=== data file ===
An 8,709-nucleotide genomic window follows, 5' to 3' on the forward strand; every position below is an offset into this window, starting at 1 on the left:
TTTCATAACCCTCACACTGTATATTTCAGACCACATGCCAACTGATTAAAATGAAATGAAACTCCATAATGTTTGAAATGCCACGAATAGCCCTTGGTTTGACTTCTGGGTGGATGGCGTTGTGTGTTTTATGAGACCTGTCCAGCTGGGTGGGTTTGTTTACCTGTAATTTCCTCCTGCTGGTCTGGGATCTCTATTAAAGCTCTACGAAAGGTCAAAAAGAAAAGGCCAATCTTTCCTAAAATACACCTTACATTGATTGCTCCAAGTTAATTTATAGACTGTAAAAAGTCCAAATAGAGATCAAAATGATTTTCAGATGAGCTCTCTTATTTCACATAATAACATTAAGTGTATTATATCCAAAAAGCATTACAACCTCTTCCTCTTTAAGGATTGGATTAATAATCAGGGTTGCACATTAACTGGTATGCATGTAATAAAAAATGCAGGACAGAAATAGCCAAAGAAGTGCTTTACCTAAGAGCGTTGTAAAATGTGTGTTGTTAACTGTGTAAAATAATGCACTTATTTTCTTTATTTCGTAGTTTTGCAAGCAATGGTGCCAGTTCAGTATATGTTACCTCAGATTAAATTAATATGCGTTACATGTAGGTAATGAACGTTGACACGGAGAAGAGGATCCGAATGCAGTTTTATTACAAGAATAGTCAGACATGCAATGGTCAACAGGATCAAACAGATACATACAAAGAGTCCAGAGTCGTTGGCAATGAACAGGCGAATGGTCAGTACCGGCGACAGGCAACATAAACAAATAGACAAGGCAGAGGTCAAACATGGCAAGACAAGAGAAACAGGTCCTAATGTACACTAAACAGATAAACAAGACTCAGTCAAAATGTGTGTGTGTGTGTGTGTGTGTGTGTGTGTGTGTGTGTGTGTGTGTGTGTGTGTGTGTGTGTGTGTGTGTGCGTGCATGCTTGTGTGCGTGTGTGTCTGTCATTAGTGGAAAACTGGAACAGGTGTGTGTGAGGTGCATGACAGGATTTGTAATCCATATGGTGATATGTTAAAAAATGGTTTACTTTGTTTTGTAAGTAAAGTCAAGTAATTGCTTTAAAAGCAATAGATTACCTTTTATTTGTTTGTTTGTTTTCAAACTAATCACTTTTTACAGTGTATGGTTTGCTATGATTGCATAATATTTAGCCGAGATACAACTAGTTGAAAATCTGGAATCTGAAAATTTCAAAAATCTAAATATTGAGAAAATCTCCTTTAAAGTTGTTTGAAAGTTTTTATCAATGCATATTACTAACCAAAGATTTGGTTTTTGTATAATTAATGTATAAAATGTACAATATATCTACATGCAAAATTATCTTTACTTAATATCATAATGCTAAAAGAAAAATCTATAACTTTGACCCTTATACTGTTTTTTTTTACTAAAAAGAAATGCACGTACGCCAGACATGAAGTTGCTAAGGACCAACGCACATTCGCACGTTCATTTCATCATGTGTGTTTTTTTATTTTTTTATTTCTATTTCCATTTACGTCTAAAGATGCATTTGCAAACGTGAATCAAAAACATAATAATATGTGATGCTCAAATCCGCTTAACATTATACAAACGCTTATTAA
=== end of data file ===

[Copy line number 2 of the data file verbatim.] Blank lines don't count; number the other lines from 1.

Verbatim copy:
TTTCATAACCCTCACACTGTATATTTCAGACCACATGCCAACTGATTAAAATGAAATGAAACTCCATAATGTTTGAAATGCCACGAATAGCCCTTGGTTTGACTTCTGGGTGGATGGCGTTGTGTGTTTTATGAGACCTGTCCAGCTGGGTGGGTTTGTTTACCTGTAATTTCCTCCTGCTGGTCTGGGATCTCTATTAAAGCTCTACGAAAGGTCAAAAAGAAAAGGCCAATCTTTCCTAAAATACACCTTACATTGATTGCTCCAAGTTAATTTATAGACTGTAAAAAGTCCAAATAGAGATCAAAATGATTTTCAGATGAGCTCTCTTATTTCACATAATAACATTAAGTGTATTATATCCAAAAAGCATTACAACCTCTTCCTCTTTAAGGATTGGATTAATAATCAGGGTTGCACATTAACTGGTATGCATGTAATAAAAAATGCAGGACAGAAATAGCCAAAGAAGTGCTTTACCTAAGAGCGTTGTAAAATGTGTGTTGTTAACTGTGTAAAATAATGCACTTATTTTCTTTATTTCGTAGTTTTGCAAGCAATGGTGCCAGTTCAGTATATGTTACCTCAGATTAAATTAATATGCGTTACATGTAGGTAATGAACGTTGACACGGAGAAGAGGATCCGAATGCAGTTTTATTACAAGAATAGTCAGACATGCAATGGTCAACAGGATCAAACAGATACATACAAAGAGTCCAGAGTCGTTGGCAATGAACAGGCGAATGGTCAGTACCGGCGACAGGCAACATAAACAAATAGACAAGGCAGAGGTCAAACATGGCAAGACAAGAGAAACAGGTCCTAATGTACACTAAACAGATAAACAAGACTCAGTCAAAATGTGTGTGTGTGTGTGTGTGTGTGTGTGTGTGTGTGTGTGTGTGTGTGTGTGTGTGTGTGTGTGTGTGTGTGCGTGCATGCTTGTGTGCGTGTGTGTCTGTCATTAGTGGAAAACTGGAACAGGTGTGTGTGAGGTGCATGACAGGATTTGTAATCCATATGGTGATATGTTAAAAAATGGTTTACTTTGTTTTGTAAGTAAAGTCAAGTAATTGCTTTAAAAGCAATAGATTACCTTTTATTTGTTTGTTTGTTTTCAAACTAATCACTTTTTACAGTGTATGGTTTGCTATGATTGCATAATATTTAGCCGAGATACAACTAGTTGAAAATCTGGAATCTGAAAATTTCAAAAATCTAAATATTGAGAAAATCTCCTTTAAAGTTGTTTGAAAGTTTTTATCAATGCATATTACTAACCAAAGATTTGGTTTTTGTATAATTAATGTATAAAATGTACAATATATCTACATGCAAAATTATCTTTACTTAATATCATAATGCTAAAAGAAAAATCTATAACTTTGACCCTTATACTGTTTTTTTTTACTAAAAAGAAATGCACGTACGCCAGACATGAAGTTGCTAAGGACCAACGCACATTCGCACGTTCATTTCATCATGTGTGTTTTTTTATTTTTTTATTTCTATTTCCATTTACGTCTAAAGATGCATTTGCAAACGTGAATCAAAAACATAATAATATGTGATGCTCAAATCCGCTTAACATTATACAAACGCTTATTAA